Thousands displaced, 24 dead, as excess rain and overflowing dams flood central India

Hindustan Times, New Delhi | ByHT Correspondents
Aug 31, 2020 05:00 AM IST

Rainfall has been 25% more than normal in August, which India Meteorological Department (IMD) is the highest for the month in 44 years. The previous highest in August was recorded in 1983, when rain was 23.8% more than the normal.

An overflowing Narmada threw life out of gear in parts of Madhya Pradesh and Gujarat and water released from the Hirakud dam flooded several districts of Odisha on the weekend. At least 24 people were killed in flooding in MP and Odisha. and thousands were displaced as heavy rainfall lashed other parts of India, causing reservors to overflow.

Indian Air Force airlifts flood-affected people in Sihor on Sunday. (ANI Photo)(ANI)
Indian Air Force airlifts flood-affected people in Sihor on Sunday. (ANI Photo)(ANI)

Rainfall has been 25% more than normal in August, which India Meteorological Department (IMD) is the highest for the month in 44 years. The previous highest in August was recorded in 1983, when rain was 23.8% more than the normal.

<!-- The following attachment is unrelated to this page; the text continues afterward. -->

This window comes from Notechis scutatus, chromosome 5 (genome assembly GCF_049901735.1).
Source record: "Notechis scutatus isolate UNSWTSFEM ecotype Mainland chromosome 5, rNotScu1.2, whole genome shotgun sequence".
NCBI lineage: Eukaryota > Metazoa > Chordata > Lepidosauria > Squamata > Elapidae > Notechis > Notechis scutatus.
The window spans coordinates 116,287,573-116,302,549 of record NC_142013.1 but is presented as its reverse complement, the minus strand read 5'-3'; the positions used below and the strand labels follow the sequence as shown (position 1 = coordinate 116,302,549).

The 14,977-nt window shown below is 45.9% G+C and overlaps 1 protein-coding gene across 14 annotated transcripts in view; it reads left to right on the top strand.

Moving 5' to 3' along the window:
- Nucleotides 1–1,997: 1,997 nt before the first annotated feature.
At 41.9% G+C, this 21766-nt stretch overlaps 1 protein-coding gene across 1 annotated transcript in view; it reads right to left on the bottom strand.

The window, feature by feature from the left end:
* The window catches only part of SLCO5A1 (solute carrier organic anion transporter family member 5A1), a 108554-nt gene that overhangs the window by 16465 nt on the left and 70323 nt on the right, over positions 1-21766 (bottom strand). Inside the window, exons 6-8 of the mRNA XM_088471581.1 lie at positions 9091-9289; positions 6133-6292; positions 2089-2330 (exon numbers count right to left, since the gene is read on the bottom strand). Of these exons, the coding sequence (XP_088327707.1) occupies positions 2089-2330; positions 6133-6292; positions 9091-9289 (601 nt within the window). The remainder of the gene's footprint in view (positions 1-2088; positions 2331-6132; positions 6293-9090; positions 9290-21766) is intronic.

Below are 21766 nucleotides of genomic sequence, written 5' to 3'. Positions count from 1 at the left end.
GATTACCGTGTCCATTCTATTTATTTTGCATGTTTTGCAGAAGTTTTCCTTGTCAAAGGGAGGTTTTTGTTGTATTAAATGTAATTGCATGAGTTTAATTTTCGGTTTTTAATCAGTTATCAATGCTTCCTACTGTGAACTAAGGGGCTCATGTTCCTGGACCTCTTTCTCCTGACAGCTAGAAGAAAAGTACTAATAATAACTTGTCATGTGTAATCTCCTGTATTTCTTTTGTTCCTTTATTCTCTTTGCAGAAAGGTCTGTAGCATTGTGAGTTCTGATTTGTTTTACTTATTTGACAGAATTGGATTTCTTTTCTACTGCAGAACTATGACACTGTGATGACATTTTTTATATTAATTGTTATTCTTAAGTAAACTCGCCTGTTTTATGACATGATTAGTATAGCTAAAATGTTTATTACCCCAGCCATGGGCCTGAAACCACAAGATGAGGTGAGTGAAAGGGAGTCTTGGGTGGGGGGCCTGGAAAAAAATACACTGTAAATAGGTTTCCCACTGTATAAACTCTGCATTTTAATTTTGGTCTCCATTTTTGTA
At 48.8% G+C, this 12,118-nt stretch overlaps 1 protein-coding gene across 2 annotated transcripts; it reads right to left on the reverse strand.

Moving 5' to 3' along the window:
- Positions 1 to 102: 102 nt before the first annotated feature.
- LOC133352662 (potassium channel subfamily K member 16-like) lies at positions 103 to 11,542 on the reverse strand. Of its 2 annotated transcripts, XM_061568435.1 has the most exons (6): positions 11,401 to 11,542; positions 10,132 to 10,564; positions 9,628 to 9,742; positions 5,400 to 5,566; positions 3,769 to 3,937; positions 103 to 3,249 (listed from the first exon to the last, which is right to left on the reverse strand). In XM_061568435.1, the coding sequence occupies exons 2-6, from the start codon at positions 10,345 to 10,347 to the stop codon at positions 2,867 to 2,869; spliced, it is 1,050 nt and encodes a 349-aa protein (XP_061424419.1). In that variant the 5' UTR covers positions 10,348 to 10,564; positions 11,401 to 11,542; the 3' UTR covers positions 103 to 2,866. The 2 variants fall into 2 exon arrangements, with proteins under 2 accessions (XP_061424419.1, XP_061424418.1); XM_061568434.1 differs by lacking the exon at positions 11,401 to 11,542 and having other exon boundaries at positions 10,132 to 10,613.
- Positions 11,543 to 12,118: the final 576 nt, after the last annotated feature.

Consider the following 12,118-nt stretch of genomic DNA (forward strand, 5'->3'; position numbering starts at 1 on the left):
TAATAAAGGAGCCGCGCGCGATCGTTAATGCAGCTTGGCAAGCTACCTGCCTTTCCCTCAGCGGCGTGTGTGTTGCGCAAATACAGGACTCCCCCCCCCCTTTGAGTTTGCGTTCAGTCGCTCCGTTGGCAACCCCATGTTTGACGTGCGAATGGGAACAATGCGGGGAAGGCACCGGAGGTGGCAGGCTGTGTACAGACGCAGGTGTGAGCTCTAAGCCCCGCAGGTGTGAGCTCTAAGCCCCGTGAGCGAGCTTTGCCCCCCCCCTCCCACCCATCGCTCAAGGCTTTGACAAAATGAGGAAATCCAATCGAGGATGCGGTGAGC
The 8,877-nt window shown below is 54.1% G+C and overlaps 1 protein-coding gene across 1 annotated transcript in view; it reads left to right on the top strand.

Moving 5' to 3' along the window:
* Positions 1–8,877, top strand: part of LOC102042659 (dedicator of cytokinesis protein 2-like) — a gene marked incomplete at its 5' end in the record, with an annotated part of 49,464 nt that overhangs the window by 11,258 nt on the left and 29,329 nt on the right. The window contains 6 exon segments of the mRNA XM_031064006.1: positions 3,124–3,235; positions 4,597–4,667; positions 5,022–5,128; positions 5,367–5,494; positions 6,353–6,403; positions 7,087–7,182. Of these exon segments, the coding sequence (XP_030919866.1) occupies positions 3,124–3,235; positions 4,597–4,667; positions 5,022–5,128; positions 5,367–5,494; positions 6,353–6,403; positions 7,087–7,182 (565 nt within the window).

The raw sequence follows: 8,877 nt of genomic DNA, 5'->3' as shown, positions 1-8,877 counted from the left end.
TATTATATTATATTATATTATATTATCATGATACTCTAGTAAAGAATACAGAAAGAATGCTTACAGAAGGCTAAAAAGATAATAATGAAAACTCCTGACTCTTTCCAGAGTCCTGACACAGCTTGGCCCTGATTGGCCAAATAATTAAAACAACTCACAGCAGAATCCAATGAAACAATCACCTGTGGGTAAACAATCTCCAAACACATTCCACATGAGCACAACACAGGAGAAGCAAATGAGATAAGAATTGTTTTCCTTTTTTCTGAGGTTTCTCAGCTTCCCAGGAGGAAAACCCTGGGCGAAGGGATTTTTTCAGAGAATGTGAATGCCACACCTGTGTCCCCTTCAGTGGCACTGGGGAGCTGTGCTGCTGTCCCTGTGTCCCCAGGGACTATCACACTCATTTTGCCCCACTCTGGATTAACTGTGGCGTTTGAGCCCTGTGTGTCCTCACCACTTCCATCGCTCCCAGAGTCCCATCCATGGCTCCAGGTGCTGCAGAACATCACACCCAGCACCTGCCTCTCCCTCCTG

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A view of the flood-affected area as Madhya Pradesh. (ANI)
A view of the flood-affected area as Madhya Pradesh. (ANI)

In Madhya Pradesh, at least eight people were killed in the past 24 hours and more than 9,000 were moved to relief camps during rescue operations; 454 villages in 12 districts of Madhya Pradesh have been affected by the floods caused by incessant rain since Thursday. The latest fatalities took the rain- and flood-related death toll in MP to 129 since this monsoon. Sixteen people died in flooding in Odisha, officials said.

Rain intensity reduces in Mumbai, IMD predicts moderate rain for today

Flood-hit districts in the state include Hoshangabad, Raisen, Sehore, Bhopal, Vidisha, Chhindwara, Balaghat, Seoni, Katni, Sagar, Shivpuri and Ujjain. A large number of people were airlifted to safety with the help of air force helicopters; they included 62 residents of Somalwada village in Sehore district.

Chief minister Shivraj Singh Chouhan spoke to Prime Minister Narendra Modi on Sunday morning and sought his help in rescue operations being carried on by National Disaster Response Force (NDRF), State Disaster Response Force (SDRF), Home Guards, police and personnel of other departments.